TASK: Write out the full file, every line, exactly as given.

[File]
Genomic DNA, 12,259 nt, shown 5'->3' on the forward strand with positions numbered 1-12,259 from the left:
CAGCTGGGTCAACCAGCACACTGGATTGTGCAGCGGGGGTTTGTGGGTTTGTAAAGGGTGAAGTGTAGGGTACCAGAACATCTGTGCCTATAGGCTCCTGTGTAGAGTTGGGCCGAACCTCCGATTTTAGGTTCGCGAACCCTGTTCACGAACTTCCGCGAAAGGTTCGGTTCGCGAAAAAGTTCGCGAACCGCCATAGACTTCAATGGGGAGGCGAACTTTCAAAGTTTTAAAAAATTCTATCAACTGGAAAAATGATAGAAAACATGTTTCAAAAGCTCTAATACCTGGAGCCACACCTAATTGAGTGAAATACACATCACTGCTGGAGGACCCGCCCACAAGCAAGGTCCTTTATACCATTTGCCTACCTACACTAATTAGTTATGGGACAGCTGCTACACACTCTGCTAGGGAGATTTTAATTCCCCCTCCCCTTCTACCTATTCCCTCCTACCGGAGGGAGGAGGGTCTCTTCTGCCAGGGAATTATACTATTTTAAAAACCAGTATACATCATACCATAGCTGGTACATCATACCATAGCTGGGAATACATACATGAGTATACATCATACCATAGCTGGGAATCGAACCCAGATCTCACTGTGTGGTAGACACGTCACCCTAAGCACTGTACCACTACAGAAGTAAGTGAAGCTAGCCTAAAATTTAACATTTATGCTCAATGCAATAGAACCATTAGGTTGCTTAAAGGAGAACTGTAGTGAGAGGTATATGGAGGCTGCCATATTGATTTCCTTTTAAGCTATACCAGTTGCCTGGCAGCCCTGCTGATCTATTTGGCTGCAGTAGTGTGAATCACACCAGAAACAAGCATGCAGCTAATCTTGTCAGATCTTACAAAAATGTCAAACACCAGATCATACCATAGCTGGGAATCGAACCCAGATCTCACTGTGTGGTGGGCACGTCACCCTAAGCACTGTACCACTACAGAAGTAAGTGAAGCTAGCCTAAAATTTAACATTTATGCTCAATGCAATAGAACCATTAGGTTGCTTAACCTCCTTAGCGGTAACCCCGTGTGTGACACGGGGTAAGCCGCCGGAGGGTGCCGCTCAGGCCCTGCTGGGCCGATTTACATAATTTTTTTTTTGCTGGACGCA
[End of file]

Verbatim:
Genomic DNA, 12,259 nt, shown 5'->3' on the forward strand with positions numbered 1-12,259 from the left:
CAGCTGGGTCAACCAGCACACTGGATTGTGCAGCGGGGGTTTGTGGGTTTGTAAAGGGTGAAGTGTAGGGTACCAGAACATCTGTGCCTATAGGCTCCTGTGTAGAGTTGGGCCGAACCTCCGATTTTAGGTTCGCGAACCCTGTTCACGAACTTCCGCGAAAGGTTCGGTTCGCGAAAAAGTTCGCGAACCGCCATAGACTTCAATGGGGAGGCGAACTTTCAAAGTTTTAAAAAATTCTATCAACTGGAAAAATGATAGAAAACATGTTTCAAAAGCTCTAATACCTGGAGCCACACCTAATTGAGTGAAATACACATCACTGCTGGAGGACCCGCCCACAAGCAAGGTCCTTTATACCATTTGCCTACCTACACTAATTAGTTATGGGACAGCTGCTACACACTCTGCTAGGGAGATTTTAATTCCCCCTCCCCTTCTACCTATTCCCTCCTACCGGAGGGAGGAGGGTCTCTTCTGCCAGGGAATTATACTATTTTAAAAACCAGTATACATCATACCATAGCTGGTACATCATACCATAGCTGGGAATACATACATGAGTATACATCATACCATAGCTGGGAATCGAACCCAGATCTCACTGTGTGGTAGACACGTCACCCTAAGCACTGTACCACTACAGAAGTAAGTGAAGCTAGCCTAAAATTTAACATTTATGCTCAATGCAATAGAACCATTAGGTTGCTTAAAGGAGAACTGTAGTGAGAGGTATATGGAGGCTGCCATATTGATTTCCTTTTAAGCTATACCAGTTGCCTGGCAGCCCTGCTGATCTATTTGGCTGCAGTAGTGTGAATCACACCAGAAACAAGCATGCAGCTAATCTTGTCAGATCTTACAAAAATGTCAAACACCAGATCATACCATAGCTGGGAATCGAACCCAGATCTCACTGTGTGGTGGGCACGTCACCCTAAGCACTGTACCACTACAGAAGTAAGTGAAGCTAGCCTAAAATTTAACATTTATGCTCAATGCAATAGAACCATTAGGTTGCTTAACCTCCTTAGCGGTAACCCCGTGTGTGACACGGGGTAAGCCGCCGGAGGGTGCCGCTCAGGCCCTGCTGGGCCGATTTACATAATTTTTTTTTTGCTGGACGCA